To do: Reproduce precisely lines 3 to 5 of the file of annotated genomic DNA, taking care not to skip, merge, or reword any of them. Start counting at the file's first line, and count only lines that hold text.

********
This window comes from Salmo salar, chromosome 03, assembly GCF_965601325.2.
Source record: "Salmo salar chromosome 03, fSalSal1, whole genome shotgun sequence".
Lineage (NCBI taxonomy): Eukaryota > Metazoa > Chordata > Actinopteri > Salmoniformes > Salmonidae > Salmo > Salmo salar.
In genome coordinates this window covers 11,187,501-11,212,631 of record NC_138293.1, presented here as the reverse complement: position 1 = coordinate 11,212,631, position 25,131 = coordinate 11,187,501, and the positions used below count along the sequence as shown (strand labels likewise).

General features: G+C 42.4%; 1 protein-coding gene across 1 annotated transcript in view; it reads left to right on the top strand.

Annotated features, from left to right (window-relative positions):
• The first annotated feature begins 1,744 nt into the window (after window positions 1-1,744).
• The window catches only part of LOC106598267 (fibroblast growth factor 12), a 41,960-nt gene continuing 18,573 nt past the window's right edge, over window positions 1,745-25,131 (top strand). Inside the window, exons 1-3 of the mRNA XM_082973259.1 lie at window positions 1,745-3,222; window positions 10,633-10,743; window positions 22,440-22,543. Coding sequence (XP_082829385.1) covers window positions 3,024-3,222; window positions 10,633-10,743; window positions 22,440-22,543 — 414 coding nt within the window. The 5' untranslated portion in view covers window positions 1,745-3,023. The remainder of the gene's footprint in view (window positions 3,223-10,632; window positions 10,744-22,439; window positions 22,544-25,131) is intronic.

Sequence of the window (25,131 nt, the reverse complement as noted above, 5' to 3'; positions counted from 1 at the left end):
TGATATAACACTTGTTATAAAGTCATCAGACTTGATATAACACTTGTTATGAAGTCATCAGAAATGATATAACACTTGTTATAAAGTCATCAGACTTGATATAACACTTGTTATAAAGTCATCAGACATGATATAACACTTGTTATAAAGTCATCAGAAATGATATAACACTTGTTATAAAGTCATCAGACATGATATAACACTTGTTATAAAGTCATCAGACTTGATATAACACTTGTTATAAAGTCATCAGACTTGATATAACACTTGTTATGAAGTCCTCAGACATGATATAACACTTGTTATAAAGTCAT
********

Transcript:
Lineage (NCBI taxonomy): Eukaryota > Metazoa > Chordata > Actinopteri > Salmoniformes > Salmonidae > Salmo > Salmo salar.
In genome coordinates this window covers 11,187,501-11,212,631 of record NC_138293.1, presented here as the reverse complement: position 1 = coordinate 11,212,631, position 25,131 = coordinate 11,187,501, and the positions used below count along the sequence as shown (strand labels likewise).

General features: G+C 42.4%; 1 protein-coding gene across 1 annotated transcript in view; it reads left to right on the top strand.